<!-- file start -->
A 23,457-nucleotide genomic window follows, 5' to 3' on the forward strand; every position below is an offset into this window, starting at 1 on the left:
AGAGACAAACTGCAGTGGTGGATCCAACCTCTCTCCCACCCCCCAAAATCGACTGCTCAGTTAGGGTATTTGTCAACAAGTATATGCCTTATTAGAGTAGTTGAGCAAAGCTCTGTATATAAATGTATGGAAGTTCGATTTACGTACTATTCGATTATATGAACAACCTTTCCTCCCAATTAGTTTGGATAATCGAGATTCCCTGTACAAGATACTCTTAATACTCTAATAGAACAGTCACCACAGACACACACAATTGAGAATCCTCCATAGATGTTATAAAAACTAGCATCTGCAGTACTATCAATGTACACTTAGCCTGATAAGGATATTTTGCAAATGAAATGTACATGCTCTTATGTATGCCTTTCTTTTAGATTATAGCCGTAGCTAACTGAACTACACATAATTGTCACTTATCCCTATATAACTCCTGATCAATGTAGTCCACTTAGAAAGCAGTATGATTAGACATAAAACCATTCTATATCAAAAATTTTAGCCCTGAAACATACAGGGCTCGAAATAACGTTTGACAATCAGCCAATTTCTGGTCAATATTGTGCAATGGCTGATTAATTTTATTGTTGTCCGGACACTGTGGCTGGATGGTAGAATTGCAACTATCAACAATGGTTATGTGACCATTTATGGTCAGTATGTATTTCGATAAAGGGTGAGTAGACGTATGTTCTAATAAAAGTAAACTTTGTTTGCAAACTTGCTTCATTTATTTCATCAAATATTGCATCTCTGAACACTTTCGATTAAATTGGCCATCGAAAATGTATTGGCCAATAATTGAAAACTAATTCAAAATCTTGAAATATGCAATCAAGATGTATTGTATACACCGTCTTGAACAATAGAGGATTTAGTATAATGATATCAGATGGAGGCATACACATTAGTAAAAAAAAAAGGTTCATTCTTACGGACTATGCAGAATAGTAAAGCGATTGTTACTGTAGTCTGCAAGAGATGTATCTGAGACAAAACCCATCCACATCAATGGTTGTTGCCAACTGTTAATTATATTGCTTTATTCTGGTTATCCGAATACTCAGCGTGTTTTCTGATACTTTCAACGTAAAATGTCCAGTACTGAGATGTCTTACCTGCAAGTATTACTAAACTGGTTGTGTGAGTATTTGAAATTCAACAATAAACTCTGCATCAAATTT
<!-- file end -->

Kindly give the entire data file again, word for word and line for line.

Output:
A 23,457-nucleotide genomic window follows, 5' to 3' on the forward strand; every position below is an offset into this window, starting at 1 on the left:
AGAGACAAACTGCAGTGGTGGATCCAACCTCTCTCCCACCCCCCAAAATCGACTGCTCAGTTAGGGTATTTGTCAACAAGTATATGCCTTATTAGAGTAGTTGAGCAAAGCTCTGTATATAAATGTATGGAAGTTCGATTTACGTACTATTCGATTATATGAACAACCTTTCCTCCCAATTAGTTTGGATAATCGAGATTCCCTGTACAAGATACTCTTAATACTCTAATAGAACAGTCACCACAGACACACACAATTGAGAATCCTCCATAGATGTTATAAAAACTAGCATCTGCAGTACTATCAATGTACACTTAGCCTGATAAGGATATTTTGCAAATGAAATGTACATGCTCTTATGTATGCCTTTCTTTTAGATTATAGCCGTAGCTAACTGAACTACACATAATTGTCACTTATCCCTATATAACTCCTGATCAATGTAGTCCACTTAGAAAGCAGTATGATTAGACATAAAACCATTCTATATCAAAAATTTTAGCCCTGAAACATACAGGGCTCGAAATAACGTTTGACAATCAGCCAATTTCTGGTCAATATTGTGCAATGGCTGATTAATTTTATTGTTGTCCGGACACTGTGGCTGGATGGTAGAATTGCAACTATCAACAATGGTTATGTGACCATTTATGGTCAGTATGTATTTCGATAAAGGGTGAGTAGACGTATGTTCTAATAAAAGTAAACTTTGTTTGCAAACTTGCTTCATTTATTTCATCAAATATTGCATCTCTGAACACTTTCGATTAAATTGGCCATCGAAAATGTATTGGCCAATAATTGAAAACTAATTCAAAATCTTGAAATATGCAATCAAGATGTATTGTATACACCGTCTTGAACAATAGAGGATTTAGTATAATGATATCAGATGGAGGCATACACATTAGTAAAAAAAAAAGGTTCATTCTTACGGACTATGCAGAATAGTAAAGCGATTGTTACTGTAGTCTGCAAGAGATGTATCTGAGACAAAACCCATCCACATCAATGGTTGTTGCCAACTGTTAATTATATTGCTTTATTCTGGTTATCCGAATACTCAGCGTGTTTTCTGATACTTTCAACGTAAAATGTCCAGTACTGAGATGTCTTACCTGCAAGTATTACTAAACTGGTTGTGTGAGTATTTGAAATTCAACAATAAACTCTGCATCAAATTT